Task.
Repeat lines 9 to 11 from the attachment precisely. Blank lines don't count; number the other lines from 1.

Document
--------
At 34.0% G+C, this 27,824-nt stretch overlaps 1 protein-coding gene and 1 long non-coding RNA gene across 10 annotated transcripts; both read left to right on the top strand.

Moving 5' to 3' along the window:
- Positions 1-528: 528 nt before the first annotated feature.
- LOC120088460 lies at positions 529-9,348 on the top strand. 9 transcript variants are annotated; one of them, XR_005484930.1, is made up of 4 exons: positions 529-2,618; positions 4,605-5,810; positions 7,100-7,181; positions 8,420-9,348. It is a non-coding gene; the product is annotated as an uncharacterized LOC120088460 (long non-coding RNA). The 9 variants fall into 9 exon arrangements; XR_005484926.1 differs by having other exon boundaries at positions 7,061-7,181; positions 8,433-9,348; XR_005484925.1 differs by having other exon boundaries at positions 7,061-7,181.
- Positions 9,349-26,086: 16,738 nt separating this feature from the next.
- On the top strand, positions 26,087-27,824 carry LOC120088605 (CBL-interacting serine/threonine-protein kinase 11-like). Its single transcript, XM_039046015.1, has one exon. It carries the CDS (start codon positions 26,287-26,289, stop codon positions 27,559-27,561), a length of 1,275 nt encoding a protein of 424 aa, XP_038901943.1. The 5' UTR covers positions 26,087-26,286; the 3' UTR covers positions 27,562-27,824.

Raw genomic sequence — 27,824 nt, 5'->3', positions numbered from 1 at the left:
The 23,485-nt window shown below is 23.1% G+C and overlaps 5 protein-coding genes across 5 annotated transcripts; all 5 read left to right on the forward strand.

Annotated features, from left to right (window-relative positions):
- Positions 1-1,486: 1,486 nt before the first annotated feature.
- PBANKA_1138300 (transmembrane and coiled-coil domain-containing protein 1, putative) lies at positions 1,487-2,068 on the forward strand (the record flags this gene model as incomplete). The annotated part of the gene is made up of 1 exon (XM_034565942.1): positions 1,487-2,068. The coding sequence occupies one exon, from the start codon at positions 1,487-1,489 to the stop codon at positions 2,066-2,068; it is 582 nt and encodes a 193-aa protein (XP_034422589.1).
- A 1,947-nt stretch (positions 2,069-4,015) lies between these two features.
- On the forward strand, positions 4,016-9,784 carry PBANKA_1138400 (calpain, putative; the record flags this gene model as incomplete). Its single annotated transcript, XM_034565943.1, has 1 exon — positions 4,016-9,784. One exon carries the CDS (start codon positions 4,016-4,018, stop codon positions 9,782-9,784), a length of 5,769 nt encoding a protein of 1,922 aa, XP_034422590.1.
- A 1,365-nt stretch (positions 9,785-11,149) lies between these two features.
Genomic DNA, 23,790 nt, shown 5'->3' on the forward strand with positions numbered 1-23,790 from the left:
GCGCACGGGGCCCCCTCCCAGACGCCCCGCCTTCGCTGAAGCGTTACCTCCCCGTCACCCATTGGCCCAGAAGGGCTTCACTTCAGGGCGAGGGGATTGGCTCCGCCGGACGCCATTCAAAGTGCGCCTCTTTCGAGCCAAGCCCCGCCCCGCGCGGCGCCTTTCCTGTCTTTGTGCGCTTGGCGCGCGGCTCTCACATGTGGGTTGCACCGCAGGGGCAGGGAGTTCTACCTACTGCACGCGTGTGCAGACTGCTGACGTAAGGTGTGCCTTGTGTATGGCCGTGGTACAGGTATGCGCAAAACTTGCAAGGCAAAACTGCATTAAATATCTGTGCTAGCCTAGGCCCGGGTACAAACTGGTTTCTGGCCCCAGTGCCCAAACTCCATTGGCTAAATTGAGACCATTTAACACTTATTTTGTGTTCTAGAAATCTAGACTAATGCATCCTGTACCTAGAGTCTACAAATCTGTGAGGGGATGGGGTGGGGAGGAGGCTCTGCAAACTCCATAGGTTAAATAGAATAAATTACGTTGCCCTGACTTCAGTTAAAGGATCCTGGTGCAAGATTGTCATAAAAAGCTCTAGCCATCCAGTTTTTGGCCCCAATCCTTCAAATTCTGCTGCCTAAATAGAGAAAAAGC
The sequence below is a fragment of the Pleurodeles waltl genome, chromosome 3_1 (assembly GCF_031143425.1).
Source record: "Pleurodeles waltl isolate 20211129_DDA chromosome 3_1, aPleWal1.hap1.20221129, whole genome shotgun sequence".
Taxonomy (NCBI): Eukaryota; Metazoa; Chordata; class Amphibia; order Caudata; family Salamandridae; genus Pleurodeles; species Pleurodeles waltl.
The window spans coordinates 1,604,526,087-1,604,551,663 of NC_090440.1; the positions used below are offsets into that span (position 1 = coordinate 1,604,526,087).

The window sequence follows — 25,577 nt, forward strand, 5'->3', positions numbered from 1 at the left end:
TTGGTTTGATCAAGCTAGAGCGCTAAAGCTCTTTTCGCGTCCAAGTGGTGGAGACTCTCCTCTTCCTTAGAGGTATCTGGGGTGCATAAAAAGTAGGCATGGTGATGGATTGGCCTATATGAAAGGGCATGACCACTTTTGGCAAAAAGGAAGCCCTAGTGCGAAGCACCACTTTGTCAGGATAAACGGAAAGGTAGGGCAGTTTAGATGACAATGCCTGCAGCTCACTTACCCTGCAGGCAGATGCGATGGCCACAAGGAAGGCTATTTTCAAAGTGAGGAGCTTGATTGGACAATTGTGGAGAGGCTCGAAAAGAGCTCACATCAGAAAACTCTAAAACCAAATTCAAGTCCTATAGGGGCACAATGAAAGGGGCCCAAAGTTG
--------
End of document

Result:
Annotated features, from left to right (window-relative positions):
- Positions 1-1,486: 1,486 nt before the first annotated feature.
- PBANKA_1138300 (transmembrane and coiled-coil domain-containing protein 1, putative) lies at positions 1,487-2,068 on the forward strand (the record flags this gene model as incomplete). The annotated part of the gene is made up of 1 exon (XM_034565942.1): positions 1,487-2,068. The coding sequence occupies one exon, from the start codon at positions 1,487-1,489 to the stop codon at positions 2,066-2,068; it is 582 nt and encodes a 193-aa protein (XP_034422589.1).